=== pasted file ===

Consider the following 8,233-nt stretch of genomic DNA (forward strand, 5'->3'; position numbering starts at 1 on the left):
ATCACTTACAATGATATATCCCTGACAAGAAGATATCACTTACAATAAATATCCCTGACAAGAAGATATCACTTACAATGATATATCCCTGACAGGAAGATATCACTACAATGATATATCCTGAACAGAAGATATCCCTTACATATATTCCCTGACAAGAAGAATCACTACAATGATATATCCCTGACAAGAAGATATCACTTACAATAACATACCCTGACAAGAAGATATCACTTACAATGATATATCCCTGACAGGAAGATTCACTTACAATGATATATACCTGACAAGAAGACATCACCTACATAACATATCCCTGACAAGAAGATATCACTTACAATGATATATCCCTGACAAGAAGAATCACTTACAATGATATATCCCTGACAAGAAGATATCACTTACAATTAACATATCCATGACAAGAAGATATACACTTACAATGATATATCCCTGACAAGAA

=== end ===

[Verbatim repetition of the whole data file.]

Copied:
Consider the following 8,233-nt stretch of genomic DNA (forward strand, 5'->3'; position numbering starts at 1 on the left):
ATCACTTACAATGATATATCCCTGACAAGAAGATATCACTTACAATAAATATCCCTGACAAGAAGATATCACTTACAATGATATATCCCTGACAGGAAGATATCACTACAATGATATATCCTGAACAGAAGATATCCCTTACATATATTCCCTGACAAGAAGAATCACTACAATGATATATCCCTGACAAGAAGATATCACTTACAATAACATACCCTGACAAGAAGATATCACTTACAATGATATATCCCTGACAGGAAGATTCACTTACAATGATATATACCTGACAAGAAGACATCACCTACATAACATATCCCTGACAAGAAGATATCACTTACAATGATATATCCCTGACAAGAAGAATCACTTACAATGATATATCCCTGACAAGAAGATATCACTTACAATTAACATATCCATGACAAGAAGATATACACTTACAATGATATATCCCTGACAAGAA